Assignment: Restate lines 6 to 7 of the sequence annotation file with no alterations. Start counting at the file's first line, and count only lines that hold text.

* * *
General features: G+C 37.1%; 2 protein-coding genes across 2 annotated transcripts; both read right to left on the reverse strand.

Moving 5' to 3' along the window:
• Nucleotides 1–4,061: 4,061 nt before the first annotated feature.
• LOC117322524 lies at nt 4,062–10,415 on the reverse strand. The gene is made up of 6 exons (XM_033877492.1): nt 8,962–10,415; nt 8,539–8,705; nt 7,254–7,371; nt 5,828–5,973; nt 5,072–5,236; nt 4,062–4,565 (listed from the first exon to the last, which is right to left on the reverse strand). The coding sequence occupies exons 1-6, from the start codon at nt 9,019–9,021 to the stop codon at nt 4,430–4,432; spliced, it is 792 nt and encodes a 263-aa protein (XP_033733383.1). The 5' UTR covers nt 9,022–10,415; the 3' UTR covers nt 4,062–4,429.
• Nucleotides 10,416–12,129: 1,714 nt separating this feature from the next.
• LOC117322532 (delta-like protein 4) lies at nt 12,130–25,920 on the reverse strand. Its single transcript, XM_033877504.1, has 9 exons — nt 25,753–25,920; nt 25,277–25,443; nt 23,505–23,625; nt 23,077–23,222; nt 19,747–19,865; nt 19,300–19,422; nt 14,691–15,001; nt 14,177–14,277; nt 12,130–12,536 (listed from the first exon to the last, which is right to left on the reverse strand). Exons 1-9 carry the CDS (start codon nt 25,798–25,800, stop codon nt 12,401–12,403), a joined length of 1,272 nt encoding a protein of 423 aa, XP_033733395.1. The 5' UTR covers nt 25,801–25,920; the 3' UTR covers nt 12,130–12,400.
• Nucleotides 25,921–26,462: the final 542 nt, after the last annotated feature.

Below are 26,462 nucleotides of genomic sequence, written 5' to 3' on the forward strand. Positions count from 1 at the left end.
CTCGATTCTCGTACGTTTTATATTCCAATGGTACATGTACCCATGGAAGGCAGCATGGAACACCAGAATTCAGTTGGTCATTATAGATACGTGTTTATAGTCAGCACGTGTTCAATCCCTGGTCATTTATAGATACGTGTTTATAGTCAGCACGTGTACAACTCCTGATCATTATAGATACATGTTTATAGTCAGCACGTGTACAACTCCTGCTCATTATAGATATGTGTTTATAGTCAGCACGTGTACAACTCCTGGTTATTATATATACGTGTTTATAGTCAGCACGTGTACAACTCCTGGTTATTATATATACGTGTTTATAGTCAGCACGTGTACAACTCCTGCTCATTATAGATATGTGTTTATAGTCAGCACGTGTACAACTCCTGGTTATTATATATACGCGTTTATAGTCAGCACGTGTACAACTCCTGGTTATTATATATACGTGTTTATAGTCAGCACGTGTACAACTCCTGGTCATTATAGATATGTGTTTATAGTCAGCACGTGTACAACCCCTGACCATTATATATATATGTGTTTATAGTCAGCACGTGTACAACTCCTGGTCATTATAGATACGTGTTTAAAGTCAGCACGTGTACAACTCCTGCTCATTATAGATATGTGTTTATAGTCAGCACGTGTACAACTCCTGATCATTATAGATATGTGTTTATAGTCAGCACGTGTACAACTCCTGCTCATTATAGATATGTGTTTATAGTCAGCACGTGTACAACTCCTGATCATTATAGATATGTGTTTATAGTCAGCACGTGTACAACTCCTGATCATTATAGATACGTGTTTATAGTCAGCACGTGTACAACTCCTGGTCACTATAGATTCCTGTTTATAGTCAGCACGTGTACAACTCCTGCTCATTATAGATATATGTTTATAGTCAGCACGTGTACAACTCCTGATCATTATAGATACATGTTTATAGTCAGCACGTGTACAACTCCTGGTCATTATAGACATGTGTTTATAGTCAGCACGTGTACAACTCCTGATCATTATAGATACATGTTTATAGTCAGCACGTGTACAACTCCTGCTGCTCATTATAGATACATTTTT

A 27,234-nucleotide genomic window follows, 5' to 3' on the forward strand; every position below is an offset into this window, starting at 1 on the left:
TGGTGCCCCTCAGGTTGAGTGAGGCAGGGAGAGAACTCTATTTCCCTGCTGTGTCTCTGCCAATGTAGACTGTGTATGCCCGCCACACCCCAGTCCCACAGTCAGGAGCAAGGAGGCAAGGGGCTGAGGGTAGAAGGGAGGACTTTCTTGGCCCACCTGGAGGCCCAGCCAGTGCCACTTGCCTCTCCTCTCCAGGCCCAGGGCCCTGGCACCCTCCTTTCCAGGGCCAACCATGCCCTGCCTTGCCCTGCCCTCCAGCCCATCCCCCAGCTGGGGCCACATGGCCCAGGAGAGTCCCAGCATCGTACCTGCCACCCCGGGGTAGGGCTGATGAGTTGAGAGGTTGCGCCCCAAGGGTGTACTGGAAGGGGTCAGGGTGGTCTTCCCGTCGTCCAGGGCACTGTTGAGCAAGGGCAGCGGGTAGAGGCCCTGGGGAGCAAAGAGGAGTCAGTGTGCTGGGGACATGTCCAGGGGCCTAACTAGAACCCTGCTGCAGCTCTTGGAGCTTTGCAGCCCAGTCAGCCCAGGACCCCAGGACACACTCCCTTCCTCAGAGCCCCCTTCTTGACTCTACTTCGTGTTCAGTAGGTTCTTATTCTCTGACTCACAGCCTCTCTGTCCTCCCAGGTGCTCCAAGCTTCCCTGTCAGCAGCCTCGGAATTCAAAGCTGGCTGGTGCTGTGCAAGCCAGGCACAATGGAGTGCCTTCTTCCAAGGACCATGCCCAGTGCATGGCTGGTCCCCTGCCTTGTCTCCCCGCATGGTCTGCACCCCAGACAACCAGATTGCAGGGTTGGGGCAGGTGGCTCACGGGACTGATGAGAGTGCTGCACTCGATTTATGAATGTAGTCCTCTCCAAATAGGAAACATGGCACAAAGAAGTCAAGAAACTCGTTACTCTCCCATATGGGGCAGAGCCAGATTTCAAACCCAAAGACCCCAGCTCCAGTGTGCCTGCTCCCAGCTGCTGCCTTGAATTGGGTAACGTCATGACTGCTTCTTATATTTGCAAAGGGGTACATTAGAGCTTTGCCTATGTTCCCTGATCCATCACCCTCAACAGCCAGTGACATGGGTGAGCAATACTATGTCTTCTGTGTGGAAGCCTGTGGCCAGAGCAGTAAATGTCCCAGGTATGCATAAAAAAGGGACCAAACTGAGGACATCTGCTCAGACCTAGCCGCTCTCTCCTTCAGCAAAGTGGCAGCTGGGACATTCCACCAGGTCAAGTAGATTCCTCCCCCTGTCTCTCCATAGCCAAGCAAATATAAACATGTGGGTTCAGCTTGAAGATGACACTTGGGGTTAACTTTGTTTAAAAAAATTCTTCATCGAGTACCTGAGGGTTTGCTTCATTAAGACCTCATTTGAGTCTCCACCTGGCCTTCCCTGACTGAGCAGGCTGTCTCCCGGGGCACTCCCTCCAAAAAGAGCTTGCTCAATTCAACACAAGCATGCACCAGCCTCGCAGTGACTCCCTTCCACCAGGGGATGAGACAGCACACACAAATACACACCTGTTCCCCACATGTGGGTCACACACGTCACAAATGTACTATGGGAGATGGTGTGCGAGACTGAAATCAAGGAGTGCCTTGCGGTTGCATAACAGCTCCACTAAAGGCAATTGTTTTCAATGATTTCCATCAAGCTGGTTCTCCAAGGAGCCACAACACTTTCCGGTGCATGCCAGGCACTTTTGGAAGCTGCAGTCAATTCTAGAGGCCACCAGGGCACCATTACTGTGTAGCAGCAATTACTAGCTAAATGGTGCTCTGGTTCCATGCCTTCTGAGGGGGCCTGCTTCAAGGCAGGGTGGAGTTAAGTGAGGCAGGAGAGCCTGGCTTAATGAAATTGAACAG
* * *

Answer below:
• LOC117322532 (delta-like protein 4) lies at nt 12,130–25,920 on the reverse strand. Its single transcript, XM_033877504.1, has 9 exons — nt 25,753–25,920; nt 25,277–25,443; nt 23,505–23,625; nt 23,077–23,222; nt 19,747–19,865; nt 19,300–19,422; nt 14,691–15,001; nt 14,177–14,277; nt 12,130–12,536 (listed from the first exon to the last, which is right to left on the reverse strand). Exons 1-9 carry the CDS (start codon nt 25,798–25,800, stop codon nt 12,401–12,403), a joined length of 1,272 nt encoding a protein of 423 aa, XP_033733395.1. The 5' UTR covers nt 25,801–25,920; the 3' UTR covers nt 12,130–12,400.
• Nucleotides 25,921–26,462: the final 542 nt, after the last annotated feature.